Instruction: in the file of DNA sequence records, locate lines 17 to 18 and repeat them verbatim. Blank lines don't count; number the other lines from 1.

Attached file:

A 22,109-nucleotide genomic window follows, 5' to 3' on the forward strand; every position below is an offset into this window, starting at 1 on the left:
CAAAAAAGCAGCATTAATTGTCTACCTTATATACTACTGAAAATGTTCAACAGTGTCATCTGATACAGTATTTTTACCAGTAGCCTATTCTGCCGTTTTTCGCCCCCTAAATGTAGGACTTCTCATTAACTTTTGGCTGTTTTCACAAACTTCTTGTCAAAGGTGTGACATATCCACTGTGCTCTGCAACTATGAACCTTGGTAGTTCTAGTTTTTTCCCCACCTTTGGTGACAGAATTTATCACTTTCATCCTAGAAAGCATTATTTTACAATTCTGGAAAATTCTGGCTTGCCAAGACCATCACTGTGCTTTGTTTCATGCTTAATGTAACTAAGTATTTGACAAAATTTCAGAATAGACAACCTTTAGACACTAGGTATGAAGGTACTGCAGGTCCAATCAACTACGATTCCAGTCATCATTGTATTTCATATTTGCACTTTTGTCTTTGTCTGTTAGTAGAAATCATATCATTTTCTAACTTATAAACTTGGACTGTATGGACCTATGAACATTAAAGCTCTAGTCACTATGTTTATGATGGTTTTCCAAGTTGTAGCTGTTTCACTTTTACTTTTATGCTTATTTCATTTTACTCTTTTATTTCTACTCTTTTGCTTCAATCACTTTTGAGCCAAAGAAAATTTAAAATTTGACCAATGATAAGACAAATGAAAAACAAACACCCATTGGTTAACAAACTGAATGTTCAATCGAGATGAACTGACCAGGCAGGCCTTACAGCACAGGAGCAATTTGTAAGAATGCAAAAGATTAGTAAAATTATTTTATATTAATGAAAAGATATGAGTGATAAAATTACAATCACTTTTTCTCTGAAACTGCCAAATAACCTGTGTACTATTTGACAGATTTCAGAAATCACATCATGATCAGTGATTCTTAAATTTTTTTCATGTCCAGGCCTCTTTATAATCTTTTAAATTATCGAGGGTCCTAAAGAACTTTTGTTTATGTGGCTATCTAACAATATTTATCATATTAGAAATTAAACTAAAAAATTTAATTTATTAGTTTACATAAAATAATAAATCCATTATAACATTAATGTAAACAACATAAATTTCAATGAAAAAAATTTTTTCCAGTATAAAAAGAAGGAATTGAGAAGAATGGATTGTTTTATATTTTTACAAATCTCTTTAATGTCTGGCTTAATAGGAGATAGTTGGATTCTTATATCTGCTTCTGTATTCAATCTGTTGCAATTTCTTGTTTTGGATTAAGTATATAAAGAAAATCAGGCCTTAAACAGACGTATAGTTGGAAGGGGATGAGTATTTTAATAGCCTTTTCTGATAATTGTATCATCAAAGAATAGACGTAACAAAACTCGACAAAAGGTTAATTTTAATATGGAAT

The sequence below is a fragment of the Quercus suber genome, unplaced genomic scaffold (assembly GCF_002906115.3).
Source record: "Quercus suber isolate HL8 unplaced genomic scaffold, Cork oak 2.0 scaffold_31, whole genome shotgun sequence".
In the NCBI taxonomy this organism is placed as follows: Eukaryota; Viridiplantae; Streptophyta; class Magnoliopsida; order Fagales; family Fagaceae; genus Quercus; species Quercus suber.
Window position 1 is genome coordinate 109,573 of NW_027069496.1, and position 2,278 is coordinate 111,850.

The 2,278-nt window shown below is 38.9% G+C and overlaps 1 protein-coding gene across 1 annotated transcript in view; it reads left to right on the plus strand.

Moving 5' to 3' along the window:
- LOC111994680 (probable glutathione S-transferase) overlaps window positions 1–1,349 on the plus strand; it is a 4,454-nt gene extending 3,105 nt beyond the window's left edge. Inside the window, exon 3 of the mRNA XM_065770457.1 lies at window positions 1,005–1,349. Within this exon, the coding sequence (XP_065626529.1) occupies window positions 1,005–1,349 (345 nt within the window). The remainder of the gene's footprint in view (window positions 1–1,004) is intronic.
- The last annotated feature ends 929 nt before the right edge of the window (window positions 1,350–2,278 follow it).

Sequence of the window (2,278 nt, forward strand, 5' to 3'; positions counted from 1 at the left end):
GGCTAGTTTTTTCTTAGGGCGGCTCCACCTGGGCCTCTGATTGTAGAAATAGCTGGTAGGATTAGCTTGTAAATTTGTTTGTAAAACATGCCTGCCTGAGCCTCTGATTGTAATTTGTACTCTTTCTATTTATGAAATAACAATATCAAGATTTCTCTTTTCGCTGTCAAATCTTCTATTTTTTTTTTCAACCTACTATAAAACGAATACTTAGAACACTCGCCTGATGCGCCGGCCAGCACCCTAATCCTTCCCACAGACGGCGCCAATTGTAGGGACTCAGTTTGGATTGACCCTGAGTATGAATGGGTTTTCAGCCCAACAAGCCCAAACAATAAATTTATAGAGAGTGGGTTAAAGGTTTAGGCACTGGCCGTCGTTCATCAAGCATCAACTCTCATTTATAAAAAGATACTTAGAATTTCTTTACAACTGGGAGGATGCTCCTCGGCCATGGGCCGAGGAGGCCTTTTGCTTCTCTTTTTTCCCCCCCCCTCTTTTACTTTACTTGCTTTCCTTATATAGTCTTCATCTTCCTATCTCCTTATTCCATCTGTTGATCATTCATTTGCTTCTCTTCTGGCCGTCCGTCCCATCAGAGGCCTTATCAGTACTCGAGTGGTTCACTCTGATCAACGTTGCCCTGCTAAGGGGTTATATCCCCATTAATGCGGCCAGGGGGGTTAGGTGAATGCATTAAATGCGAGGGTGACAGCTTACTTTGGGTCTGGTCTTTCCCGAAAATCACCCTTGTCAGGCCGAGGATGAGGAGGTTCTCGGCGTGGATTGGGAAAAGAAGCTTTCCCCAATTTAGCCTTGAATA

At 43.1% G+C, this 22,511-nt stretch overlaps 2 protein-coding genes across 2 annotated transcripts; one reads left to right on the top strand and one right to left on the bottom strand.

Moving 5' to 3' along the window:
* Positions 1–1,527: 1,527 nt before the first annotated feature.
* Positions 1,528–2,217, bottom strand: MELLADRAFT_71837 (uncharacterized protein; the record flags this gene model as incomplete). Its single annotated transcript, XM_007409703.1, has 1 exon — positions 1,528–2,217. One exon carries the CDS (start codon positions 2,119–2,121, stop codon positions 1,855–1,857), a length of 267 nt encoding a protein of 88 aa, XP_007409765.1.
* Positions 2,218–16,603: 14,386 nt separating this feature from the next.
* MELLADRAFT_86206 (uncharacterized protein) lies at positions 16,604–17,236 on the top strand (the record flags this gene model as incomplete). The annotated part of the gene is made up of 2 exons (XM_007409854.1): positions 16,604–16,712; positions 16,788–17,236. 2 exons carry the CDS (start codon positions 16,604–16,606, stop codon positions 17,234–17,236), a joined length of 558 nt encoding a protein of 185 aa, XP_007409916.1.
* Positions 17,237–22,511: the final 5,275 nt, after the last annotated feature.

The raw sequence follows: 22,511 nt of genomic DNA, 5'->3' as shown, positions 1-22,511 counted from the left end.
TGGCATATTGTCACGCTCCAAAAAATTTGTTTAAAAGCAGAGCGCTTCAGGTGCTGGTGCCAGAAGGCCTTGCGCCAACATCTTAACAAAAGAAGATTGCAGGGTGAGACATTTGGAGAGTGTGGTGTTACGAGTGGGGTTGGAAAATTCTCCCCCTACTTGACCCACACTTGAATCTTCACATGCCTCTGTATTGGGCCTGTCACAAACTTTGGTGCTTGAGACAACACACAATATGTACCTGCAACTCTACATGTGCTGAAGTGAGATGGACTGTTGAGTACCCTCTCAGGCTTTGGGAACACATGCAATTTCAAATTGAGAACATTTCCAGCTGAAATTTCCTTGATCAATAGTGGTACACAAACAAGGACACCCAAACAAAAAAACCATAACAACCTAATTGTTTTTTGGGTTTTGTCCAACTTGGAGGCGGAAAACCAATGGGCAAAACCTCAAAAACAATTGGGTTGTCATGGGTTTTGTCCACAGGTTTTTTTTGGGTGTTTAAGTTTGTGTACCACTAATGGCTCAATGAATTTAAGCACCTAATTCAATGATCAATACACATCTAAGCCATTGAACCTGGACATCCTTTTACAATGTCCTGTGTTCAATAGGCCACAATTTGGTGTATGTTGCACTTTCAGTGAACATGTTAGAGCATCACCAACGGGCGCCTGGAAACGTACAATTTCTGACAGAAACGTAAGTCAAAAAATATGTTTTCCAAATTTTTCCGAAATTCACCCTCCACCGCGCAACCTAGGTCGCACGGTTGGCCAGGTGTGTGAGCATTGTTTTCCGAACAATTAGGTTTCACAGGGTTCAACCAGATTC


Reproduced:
* Positions 2,218–16,603: 14,386 nt separating this feature from the next.
* MELLADRAFT_86206 (uncharacterized protein) lies at positions 16,604–17,236 on the top strand (the record flags this gene model as incomplete). The annotated part of the gene is made up of 2 exons (XM_007409854.1): positions 16,604–16,712; positions 16,788–17,236. 2 exons carry the CDS (start codon positions 16,604–16,606, stop codon positions 17,234–17,236), a joined length of 558 nt encoding a protein of 185 aa, XP_007409916.1.